“Silence is a negation of noise, but it happens that the smallest noise in a silence takes on an enormous resonance.” -Joan Miró-
Miró wanted to reach the highest purity; he wanted to strip and remove all descriptive details in order to explain things from their essential traits. His language moves towards nudity and towards the enhancement of the void. A dynamic void as important as the space occupied by the leading element, and that serves as a receptacle for the line, which attains its highest expressivity.
CHILLIDA AND MIRÓ
Chillida was able to transform the deepest thoughts into the simplest forms in a sublime aspiration for the purity.
In the case of Miró, the energy of the voids and the silences becomes the beat of his works. He paints many black fields, limited and enclosed by very simple outlines, and over them shine little colour fields that are counterbalanced by the white of the paper.
MIRÓ IS TERRESTRIAL AND COSMIC
“The breaking up with the values of the Renaissance was rather instinctive. Even today, when I walk, I look at the sky and the earth; not at the landscape.” -Joan Miró-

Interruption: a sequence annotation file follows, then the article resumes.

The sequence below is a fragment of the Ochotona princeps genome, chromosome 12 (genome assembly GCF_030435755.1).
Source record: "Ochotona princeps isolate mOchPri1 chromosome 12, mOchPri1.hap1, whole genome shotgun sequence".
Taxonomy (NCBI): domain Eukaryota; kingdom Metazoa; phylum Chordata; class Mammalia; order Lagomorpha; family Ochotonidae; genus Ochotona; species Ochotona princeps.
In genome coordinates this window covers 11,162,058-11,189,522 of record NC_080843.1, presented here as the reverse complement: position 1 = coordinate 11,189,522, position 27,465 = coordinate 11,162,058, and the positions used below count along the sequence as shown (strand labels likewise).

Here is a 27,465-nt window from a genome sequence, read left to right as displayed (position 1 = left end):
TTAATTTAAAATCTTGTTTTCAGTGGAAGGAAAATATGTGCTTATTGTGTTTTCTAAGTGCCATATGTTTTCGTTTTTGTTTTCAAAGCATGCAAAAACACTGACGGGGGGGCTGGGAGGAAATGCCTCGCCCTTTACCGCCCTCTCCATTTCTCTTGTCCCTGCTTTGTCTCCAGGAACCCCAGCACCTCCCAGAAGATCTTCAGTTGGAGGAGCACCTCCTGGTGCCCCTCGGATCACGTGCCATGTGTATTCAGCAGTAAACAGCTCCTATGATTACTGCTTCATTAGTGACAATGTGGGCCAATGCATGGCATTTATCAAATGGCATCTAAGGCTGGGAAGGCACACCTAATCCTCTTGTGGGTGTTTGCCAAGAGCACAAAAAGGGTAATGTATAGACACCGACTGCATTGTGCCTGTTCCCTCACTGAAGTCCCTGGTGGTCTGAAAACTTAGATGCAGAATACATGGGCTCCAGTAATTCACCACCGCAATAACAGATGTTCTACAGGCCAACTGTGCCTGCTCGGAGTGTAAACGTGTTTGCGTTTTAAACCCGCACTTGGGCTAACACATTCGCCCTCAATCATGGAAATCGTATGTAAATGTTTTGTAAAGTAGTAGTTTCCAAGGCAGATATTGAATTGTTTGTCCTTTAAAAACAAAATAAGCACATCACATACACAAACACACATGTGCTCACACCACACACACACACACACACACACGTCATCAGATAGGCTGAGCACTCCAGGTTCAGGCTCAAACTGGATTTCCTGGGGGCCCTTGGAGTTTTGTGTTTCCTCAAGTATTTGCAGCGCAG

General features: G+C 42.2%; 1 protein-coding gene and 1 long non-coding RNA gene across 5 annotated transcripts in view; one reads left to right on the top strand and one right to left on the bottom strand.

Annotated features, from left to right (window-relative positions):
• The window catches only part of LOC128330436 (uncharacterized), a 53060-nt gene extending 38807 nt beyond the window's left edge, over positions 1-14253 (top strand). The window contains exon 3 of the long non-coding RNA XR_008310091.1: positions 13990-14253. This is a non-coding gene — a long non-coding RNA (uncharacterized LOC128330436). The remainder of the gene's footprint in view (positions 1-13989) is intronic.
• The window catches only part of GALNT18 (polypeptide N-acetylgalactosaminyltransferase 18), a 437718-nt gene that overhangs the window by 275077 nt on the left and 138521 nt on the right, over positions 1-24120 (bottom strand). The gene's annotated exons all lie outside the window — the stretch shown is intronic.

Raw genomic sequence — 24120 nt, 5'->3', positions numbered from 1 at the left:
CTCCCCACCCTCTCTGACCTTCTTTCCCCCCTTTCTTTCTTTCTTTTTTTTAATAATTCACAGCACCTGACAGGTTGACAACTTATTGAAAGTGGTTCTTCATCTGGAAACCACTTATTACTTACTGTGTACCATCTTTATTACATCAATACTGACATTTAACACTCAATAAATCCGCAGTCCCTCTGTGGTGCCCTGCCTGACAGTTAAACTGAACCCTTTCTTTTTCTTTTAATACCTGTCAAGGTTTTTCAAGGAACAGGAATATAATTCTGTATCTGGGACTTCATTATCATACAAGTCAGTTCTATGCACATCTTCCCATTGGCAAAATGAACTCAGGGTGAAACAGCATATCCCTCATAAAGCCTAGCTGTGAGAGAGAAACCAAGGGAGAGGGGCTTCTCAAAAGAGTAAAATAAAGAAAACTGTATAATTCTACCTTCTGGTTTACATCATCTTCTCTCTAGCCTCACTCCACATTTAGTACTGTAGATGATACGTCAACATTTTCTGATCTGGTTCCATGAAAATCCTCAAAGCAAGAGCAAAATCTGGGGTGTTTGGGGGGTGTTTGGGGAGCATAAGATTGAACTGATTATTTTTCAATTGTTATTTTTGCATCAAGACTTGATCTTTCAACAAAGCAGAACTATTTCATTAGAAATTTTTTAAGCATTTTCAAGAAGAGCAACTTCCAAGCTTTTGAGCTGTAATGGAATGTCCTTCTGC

In Miró’s work, there are two sets of elements which represent the connection between the terrestrial and the cosmic world: there are birds, flies or mosquitoes; and there are the firmament and the celestial bodies. Stars, constellations, the sun and the moon… embody the higher stage and are the expression of a spiritual universe, dematerialized, and non-contaminated by the human personality, by human thoughts and desires.
TÀPIES AND MIRÓ
Antoni Tàpies had a strong fascination for art books created in collaboration with great literary figures. Bibliophile books are directly related to his desire to create magical objects, real talismans which convey ideas and cause certain effects on the spectator. For Tàpies and Miró, books serve to spread knowledge and are objects capable of transmitting ideas from their own materiality
BARCELÓ AND MIRÓ
With ceramics, Barceló ends the process of materiality and physicality of his paintings. This absolute bond with the earth as an ancestral metaphor that life emerges from mud, is totally shared by Miró, who considers it the most transcendent and eternal element.